It is difficult not to be amused by the Global Times’s portrayal of Malcolm Turnbull as a loudspeaker for the United States in the Pacific. Fairfax journalist Kirsty Needham quotes one of the more comical sentences from the Chinese daily: “This [loud]speaker works very hard, and very proud, but more and more it becomes local noise, self-righteously blah blah blahing.” The obvious difficulties of translating the Chinese into persuasive English, the vulgar terms in the Chinese original (“wala wala”) and the personal nature of the invective all add to the effect. Part of the unintended humour lies in the fact that the article reads like a tirade from the Mao years: if Turnbull is a loudspeaker, Australia is “a paper cat following on the heels of the paper tiger, America,” phrases straight from the Chairman’s mouth.
The English-language edition of the Global Times didn’t carry this editorial, and the intended audience was clearly a domestic one. But the vocabulary is a reminder of what and whom Australia is dealing with in these globalised times. An Asialink blog post by Anthony Milner and Jennifer Fang, quoted by Needham in the same report, suggests the importance for Australia of joining with its neighbours in full acknowledgement of China’s leadership. But the Global Times, likely to be happy with Milner and Fang’s argument that Australia is out of step with the region on this issue, doesn’t make such a concession easy. Its editorial projects the image not of an established leader, but of an easily angered hegemon that hasn’t yet worked out how to make all its clients fall into line.
If they are well-read in their own history (and Xi Jinping certainly is), Chinese leaders will recognise the problem as an old one. When China’s first emperor was yet just one king among many, he granted an audience to the strategist Wei Liao. Wei flattered him, saying, “Qin’s might is such that the rulers of other states are like mere heads of a province or a district beside it.” The problem for such a strong state, Wei went on to say, was that these lesser states might join in league against it. He had a plan: “I hope Your Majesty will not be sparing of goods and money but will hand out bribes to their leading ministers so as to disrupt their schemes. By laying out no more than 300,000 in gold, you can completely undo the other feudal rulers.”
And so it came to pass. Qin followed Wei’s advice, and the surrounding states fell like flies into the trap. More than two millennia later, Beijing is following the same script. Rodrigo Duterte’s rapid transformation from a Churchill to a Chamberlain of the South China Sea is an outstanding example of how successful the strategy can be.
Most states in the region are still working out how to manage this big new power. Do they subscribe to China’s invocation of ancient historical relationships that were sundered by Western gunboats and are now, properly, being restored? Or do they stand on their dignity as modern nation-states with sovereign rights, as deserving of respect as any great power? For Australia, the question is a bit different, since it has no ancient relationship with China. Admiral Zheng did not land on these shores early in the fifteenth century, and Australians did not make their way to the capital to pay tribute any time thereafter.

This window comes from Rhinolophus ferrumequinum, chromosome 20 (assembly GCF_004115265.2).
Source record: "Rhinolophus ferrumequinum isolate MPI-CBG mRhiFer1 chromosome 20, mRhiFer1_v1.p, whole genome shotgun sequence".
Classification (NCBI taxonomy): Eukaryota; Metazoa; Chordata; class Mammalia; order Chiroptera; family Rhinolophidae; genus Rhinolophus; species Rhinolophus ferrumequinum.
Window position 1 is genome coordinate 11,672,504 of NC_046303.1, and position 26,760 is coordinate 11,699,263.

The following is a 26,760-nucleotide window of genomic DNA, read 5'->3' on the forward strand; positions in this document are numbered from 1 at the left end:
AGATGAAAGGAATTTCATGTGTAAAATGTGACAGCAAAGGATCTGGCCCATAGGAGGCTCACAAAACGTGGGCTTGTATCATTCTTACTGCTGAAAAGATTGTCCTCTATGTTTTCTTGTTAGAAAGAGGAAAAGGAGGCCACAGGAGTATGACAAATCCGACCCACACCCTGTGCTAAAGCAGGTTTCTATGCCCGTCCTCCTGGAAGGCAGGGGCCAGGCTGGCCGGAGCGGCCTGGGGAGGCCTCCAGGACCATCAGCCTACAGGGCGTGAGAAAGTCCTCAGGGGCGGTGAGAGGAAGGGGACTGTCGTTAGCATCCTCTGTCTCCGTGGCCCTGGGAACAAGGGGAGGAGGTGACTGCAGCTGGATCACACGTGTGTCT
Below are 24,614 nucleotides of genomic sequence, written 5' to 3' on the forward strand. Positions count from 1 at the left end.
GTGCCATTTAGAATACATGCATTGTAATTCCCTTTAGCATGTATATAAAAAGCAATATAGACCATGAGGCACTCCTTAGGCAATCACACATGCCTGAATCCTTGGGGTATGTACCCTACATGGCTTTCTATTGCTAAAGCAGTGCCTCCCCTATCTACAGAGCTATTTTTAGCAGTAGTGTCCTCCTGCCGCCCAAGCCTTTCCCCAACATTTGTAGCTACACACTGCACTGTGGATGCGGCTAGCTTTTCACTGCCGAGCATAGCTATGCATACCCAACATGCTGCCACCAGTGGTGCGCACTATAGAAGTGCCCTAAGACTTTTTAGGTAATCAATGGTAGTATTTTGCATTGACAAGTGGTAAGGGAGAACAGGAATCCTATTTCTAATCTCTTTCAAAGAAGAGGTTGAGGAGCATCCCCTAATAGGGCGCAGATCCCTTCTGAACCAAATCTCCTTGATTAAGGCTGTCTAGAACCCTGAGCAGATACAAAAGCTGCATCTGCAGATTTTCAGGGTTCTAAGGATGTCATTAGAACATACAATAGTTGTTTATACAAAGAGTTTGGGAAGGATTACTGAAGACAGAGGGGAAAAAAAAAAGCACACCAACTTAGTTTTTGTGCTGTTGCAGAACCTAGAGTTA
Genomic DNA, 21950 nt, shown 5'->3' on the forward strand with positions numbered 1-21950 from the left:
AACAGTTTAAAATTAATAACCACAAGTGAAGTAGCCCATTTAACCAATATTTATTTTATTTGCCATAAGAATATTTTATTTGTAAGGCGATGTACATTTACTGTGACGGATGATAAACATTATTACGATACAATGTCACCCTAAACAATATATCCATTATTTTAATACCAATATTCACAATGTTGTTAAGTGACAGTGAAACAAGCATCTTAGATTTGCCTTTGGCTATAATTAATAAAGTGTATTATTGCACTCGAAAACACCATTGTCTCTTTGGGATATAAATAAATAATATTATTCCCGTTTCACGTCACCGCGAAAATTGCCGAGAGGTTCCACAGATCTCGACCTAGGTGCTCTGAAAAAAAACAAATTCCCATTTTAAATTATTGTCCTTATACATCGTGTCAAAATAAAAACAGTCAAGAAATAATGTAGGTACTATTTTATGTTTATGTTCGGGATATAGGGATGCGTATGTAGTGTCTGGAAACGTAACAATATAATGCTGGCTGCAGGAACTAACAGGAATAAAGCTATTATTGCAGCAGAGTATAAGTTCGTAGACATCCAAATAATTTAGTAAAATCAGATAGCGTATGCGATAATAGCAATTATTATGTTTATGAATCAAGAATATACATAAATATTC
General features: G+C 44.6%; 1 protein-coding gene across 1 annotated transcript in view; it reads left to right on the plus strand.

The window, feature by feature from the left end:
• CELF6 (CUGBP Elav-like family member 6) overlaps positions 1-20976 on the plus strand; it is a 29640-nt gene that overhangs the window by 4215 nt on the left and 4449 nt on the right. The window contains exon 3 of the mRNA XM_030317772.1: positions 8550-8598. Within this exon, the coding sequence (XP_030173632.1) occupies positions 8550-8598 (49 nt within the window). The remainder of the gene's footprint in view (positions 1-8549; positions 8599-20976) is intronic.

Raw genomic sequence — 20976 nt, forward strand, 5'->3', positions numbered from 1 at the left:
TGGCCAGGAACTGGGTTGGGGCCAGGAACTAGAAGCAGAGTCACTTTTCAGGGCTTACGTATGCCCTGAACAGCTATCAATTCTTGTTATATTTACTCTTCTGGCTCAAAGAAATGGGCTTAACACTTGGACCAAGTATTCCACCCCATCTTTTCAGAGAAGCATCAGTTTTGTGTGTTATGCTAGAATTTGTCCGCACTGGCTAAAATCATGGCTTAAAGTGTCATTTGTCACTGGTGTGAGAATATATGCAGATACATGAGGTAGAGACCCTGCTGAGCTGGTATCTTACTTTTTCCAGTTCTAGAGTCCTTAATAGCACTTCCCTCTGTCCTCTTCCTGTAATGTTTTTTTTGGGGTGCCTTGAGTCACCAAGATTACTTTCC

Nonetheless, as is the case elsewhere, the “300,000 in gold” counts for a lot in Australia. When Milner and Fang argue that “Australia has become disconnected from its own region,” they imply that this reflects a dated attachment to the US alliance. In fact, the rise and rise of China has captured the attention of politicians, investors and educators in this country to an extraordinary degree. Influential Australian commentators here, as in Southeast Asia, have not only acknowledged China’s leadership but have been hard at work getting the rest of the country to do so as well. Bob Carr and James Laurenceson at the Australia–China Relations Institute and Hugh White at the ANU are only the most obvious advocates. Dazzled by China, Australians have lost sight of Southeast Asia in important respects. The fall-off in engagement is particularly evident in a decline of Southeast Asian expertise in our universities.
It is one thing to urge reconnection, as Milner and Fang do, and another to subscribe to an imagined regional consensus on the status of China’s leadership. Whatever Asialink knows about the attitudes of commentators in the rest of the region, it is at least clear that there is not at present a consensus on China’s leadership. Vietnam is resistant to Chinese hegemony; Indonesia is watchful; Singapore “remains a great believer in a strong US presence in the region.” Japan, which may not have entered into Milner and Fang’s analysis, seems in no present danger of being led by China. South Korea, a country that China should have been able to cultivate more effectively than has been the case, has put in place an American missile shield in face of China’s objections and threats of economic retaliation. Chinese enrolments in South Korean universities, accounting for up to half of some student bodies, have dropped precipitately in the current academic year.